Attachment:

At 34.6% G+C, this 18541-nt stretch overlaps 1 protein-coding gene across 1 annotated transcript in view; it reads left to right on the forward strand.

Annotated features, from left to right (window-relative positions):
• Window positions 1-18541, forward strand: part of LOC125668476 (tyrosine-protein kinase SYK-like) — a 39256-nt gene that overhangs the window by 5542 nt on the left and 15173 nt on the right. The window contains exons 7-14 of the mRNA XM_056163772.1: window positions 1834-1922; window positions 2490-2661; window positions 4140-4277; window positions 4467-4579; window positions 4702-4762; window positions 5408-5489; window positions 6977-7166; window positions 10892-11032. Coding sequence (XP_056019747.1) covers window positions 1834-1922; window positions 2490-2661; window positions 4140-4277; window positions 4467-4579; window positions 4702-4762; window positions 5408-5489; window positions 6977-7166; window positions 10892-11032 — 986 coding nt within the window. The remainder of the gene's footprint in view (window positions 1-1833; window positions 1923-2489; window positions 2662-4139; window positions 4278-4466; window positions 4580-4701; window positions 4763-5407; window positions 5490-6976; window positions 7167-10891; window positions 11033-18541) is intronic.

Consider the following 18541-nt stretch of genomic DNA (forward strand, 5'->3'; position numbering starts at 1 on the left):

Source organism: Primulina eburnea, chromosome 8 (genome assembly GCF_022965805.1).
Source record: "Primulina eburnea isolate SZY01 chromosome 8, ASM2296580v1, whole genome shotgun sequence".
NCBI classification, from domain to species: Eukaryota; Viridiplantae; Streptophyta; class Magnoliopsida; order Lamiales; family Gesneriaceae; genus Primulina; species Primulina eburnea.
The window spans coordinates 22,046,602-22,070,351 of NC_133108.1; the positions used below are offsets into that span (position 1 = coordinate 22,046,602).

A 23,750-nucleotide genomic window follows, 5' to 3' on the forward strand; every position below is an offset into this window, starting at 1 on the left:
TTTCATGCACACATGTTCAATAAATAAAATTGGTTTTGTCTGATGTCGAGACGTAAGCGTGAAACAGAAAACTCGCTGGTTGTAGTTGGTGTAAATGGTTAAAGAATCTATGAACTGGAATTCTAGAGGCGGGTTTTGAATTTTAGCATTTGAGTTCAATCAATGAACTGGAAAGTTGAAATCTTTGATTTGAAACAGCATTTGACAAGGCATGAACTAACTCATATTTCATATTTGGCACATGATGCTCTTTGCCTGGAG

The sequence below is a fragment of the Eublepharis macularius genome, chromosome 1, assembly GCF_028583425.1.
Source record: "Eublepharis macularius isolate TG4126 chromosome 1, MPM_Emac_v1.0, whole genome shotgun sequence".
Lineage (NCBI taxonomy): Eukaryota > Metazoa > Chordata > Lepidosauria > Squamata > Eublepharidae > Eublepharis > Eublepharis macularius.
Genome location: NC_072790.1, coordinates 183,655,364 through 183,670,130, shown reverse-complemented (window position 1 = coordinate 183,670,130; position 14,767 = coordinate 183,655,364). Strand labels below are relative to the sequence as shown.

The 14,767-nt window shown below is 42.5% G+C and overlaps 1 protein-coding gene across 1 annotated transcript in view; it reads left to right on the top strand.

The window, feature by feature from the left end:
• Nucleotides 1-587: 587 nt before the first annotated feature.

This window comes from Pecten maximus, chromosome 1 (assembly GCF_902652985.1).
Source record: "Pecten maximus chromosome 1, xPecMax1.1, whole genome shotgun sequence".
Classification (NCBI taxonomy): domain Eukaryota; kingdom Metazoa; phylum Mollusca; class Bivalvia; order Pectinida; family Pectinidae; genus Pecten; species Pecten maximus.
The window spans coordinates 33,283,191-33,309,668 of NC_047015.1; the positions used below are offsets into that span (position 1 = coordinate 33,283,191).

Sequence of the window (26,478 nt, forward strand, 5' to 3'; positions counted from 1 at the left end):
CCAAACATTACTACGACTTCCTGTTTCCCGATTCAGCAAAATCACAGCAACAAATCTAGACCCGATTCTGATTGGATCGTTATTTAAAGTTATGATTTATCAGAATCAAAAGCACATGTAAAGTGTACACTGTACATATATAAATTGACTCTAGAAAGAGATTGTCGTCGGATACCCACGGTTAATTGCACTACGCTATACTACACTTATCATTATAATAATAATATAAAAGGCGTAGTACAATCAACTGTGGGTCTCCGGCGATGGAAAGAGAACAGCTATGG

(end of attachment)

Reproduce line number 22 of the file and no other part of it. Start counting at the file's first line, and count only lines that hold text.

Sequence of the window (26,478 nt, forward strand, 5' to 3'; positions counted from 1 at the left end):